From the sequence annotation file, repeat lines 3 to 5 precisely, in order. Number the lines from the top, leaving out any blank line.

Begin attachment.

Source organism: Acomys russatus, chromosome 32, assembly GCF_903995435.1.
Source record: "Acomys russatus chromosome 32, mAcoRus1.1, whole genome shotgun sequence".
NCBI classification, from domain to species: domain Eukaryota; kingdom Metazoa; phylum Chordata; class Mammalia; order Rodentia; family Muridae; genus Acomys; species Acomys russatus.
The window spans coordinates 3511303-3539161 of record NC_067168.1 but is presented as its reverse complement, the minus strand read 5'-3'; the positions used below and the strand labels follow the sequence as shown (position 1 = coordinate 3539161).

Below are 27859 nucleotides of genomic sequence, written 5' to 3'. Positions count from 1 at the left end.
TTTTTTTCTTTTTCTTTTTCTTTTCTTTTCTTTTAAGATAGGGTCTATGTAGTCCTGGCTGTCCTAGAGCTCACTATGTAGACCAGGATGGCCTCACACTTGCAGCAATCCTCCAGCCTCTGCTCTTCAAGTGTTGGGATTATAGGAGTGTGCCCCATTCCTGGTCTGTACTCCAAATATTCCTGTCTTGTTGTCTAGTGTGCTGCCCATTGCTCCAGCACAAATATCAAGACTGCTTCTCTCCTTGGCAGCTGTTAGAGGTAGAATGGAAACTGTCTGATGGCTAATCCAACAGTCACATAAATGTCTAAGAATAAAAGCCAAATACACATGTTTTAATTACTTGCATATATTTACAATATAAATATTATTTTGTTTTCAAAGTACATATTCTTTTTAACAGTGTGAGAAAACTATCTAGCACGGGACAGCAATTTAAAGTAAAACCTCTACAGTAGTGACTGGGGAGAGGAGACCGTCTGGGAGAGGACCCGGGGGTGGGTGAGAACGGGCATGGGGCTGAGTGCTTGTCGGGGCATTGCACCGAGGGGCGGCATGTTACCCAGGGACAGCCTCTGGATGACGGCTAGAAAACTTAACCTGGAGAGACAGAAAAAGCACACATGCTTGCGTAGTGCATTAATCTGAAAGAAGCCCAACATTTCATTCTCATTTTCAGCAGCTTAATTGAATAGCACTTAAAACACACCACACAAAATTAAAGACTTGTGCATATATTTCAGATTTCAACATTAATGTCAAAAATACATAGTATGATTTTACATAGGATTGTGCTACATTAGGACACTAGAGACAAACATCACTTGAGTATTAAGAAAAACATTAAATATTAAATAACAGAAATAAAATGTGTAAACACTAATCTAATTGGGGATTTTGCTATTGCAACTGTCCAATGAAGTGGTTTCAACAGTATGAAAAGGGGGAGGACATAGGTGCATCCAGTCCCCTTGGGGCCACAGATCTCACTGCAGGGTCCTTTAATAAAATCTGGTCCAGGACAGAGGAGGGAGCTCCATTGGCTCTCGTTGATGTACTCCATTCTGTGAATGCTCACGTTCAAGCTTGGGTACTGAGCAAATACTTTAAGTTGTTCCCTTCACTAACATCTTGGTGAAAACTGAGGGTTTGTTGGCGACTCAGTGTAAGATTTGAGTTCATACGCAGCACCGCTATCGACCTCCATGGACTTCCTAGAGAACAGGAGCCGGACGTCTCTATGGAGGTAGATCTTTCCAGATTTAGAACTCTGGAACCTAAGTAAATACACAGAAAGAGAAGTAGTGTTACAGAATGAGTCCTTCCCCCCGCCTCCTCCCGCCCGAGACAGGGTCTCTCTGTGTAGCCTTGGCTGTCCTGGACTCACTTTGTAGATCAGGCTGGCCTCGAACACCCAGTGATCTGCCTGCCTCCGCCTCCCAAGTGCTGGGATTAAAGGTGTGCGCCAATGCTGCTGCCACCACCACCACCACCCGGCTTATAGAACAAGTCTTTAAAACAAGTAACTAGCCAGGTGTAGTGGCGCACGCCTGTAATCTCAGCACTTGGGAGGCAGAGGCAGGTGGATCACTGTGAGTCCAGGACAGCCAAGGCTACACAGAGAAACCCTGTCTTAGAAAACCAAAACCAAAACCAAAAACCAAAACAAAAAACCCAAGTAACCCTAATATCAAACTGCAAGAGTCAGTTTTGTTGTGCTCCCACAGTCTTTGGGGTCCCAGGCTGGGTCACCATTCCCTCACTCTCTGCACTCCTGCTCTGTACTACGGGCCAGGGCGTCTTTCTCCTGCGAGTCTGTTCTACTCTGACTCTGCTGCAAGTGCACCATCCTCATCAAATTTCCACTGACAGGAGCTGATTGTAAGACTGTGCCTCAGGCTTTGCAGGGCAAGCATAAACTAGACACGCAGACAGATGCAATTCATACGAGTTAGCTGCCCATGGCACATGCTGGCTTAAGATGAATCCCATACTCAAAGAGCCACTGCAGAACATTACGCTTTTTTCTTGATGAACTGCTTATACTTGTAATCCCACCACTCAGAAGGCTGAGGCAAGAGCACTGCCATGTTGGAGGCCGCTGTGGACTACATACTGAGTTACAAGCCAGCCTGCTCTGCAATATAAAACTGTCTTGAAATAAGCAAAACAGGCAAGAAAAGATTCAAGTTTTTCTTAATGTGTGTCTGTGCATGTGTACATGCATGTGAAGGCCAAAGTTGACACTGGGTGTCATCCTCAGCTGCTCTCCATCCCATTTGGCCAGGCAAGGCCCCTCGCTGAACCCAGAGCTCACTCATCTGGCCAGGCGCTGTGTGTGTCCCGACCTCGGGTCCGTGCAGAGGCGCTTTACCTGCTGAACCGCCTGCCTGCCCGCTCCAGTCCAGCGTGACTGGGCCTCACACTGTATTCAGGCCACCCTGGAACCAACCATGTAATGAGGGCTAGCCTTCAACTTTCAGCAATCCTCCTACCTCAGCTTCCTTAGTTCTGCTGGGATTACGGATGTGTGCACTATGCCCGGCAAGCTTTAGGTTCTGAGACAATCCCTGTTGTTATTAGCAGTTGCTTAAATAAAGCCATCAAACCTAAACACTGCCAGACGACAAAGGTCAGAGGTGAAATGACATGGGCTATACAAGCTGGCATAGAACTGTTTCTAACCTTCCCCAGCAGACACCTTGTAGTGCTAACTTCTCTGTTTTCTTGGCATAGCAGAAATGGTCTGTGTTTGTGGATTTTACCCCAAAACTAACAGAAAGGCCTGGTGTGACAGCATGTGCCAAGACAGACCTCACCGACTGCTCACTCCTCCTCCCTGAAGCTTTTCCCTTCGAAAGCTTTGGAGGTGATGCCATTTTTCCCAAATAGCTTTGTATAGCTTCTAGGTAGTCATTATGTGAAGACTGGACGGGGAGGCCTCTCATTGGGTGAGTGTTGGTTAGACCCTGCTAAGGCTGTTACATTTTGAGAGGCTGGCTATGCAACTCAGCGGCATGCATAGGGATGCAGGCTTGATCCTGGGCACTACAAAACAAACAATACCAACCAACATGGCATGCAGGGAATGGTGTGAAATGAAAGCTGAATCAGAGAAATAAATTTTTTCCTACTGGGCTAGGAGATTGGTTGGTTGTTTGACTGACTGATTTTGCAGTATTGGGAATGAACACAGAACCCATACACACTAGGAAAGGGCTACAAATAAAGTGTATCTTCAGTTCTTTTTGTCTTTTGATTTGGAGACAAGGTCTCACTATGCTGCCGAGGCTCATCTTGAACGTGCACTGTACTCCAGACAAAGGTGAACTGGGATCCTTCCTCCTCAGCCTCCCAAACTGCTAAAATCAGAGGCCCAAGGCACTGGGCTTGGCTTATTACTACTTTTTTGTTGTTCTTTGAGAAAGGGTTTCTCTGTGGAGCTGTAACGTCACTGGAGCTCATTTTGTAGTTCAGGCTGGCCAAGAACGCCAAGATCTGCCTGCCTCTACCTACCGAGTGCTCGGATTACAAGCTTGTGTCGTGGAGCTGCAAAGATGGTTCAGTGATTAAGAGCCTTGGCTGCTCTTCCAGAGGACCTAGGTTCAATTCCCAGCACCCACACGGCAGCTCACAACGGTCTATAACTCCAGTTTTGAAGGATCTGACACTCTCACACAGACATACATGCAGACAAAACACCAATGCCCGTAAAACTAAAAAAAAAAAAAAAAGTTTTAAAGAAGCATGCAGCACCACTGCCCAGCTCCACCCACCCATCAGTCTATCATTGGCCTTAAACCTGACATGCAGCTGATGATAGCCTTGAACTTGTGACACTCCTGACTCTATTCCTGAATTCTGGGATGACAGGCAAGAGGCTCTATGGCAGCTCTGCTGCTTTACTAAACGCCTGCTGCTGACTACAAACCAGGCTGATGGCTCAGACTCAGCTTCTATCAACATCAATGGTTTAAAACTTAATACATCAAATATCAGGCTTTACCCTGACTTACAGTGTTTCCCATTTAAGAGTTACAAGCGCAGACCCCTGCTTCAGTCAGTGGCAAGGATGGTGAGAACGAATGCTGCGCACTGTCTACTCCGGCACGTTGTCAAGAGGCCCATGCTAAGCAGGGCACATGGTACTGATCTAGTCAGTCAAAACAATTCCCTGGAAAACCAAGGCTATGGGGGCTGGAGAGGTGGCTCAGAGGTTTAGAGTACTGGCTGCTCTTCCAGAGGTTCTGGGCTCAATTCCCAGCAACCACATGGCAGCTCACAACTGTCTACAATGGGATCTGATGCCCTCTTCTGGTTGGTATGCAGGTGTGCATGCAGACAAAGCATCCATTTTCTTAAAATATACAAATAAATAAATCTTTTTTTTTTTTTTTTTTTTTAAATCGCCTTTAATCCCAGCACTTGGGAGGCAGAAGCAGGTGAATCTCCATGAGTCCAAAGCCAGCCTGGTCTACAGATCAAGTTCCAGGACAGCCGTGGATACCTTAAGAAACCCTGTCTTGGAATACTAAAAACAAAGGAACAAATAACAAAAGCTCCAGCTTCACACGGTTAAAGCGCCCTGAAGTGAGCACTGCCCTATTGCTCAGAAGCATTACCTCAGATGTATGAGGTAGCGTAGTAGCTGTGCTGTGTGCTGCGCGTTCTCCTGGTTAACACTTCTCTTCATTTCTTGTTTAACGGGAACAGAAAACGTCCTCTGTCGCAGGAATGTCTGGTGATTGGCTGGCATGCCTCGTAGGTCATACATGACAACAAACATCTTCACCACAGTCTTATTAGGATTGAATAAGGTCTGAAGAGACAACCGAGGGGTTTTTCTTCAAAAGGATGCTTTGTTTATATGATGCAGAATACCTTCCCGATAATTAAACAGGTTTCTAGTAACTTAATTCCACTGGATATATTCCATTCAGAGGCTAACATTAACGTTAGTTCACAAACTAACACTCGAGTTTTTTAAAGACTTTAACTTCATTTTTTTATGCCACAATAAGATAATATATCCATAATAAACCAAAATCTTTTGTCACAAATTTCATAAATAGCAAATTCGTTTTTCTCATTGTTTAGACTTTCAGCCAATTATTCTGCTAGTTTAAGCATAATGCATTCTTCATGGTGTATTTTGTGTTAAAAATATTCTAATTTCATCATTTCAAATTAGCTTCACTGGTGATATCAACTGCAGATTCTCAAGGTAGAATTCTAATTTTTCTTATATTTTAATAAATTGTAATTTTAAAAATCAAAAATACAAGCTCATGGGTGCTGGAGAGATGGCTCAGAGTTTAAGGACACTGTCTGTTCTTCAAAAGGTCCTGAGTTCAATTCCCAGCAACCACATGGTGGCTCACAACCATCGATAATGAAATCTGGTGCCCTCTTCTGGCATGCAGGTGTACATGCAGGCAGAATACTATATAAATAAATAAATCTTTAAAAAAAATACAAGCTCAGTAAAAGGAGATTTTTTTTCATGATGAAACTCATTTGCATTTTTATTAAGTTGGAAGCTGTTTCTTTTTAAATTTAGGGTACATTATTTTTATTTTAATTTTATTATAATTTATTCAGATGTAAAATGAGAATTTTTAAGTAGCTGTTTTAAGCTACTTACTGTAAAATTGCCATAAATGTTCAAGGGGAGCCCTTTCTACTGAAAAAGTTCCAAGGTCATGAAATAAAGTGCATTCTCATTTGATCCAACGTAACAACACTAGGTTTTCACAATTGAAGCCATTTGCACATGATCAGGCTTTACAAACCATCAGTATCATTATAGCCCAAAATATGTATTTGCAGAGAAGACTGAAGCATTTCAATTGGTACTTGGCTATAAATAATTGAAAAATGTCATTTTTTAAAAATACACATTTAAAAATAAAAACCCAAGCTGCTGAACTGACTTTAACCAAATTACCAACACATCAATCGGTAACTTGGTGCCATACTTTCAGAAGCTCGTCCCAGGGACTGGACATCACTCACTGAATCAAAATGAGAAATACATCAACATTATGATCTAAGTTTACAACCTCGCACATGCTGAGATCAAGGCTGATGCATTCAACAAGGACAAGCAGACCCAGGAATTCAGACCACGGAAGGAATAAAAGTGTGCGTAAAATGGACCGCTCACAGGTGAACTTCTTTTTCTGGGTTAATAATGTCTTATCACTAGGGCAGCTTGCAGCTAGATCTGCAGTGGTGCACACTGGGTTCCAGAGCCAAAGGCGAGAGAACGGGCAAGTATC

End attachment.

NCBI classification, from domain to species: domain Eukaryota; kingdom Metazoa; phylum Chordata; class Mammalia; order Rodentia; family Muridae; genus Acomys; species Acomys russatus.
The window spans coordinates 3511303-3539161 of record NC_067168.1 but is presented as its reverse complement, the minus strand read 5'-3'; the positions used below and the strand labels follow the sequence as shown (position 1 = coordinate 3539161).

Below are 27859 nucleotides of genomic sequence, written 5' to 3'. Positions count from 1 at the left end.